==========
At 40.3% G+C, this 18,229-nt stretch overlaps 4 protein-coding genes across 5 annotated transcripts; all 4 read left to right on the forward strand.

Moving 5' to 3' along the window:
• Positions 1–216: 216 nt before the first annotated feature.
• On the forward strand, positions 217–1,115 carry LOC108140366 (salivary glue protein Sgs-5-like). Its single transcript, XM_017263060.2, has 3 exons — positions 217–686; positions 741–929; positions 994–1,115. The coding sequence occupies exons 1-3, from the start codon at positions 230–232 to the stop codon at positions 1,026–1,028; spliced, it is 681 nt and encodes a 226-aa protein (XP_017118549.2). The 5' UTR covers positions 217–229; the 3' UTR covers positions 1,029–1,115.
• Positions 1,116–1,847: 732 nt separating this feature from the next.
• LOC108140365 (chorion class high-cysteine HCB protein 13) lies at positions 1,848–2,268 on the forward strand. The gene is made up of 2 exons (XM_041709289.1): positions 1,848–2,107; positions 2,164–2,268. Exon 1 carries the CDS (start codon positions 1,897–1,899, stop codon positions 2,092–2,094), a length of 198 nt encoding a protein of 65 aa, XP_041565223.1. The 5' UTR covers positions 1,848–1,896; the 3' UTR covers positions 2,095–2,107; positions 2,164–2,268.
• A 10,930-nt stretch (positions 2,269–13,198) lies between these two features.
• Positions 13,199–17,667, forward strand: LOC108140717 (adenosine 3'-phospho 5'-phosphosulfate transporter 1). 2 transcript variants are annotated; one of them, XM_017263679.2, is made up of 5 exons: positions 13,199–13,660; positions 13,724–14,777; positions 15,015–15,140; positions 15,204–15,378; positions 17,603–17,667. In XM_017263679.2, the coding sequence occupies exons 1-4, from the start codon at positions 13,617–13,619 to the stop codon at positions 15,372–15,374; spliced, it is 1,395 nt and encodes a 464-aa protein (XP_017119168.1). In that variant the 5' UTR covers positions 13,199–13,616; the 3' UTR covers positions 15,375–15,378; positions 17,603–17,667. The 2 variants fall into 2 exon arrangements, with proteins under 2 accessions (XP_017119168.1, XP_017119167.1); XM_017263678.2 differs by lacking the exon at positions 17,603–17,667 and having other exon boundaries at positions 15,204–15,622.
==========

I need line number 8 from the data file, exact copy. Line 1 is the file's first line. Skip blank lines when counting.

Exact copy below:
• Positions 13,199–17,667, forward strand: LOC108140717 (adenosine 3'-phospho 5'-phosphosulfate transporter 1). 2 transcript variants are annotated; one of them, XM_017263679.2, is made up of 5 exons: positions 13,199–13,660; positions 13,724–14,777; positions 15,015–15,140; positions 15,204–15,378; positions 17,603–17,667. In XM_017263679.2, the coding sequence occupies exons 1-4, from the start codon at positions 13,617–13,619 to the stop codon at positions 15,372–15,374; spliced, it is 1,395 nt and encodes a 464-aa protein (XP_017119168.1). In that variant the 5' UTR covers positions 13,199–13,616; the 3' UTR covers positions 15,375–15,378; positions 17,603–17,667. The 2 variants fall into 2 exon arrangements, with proteins under 2 accessions (XP_017119168.1, XP_017119167.1); XM_017263678.2 differs by lacking the exon at positions 17,603–17,667 and having other exon boundaries at positions 15,204–15,622.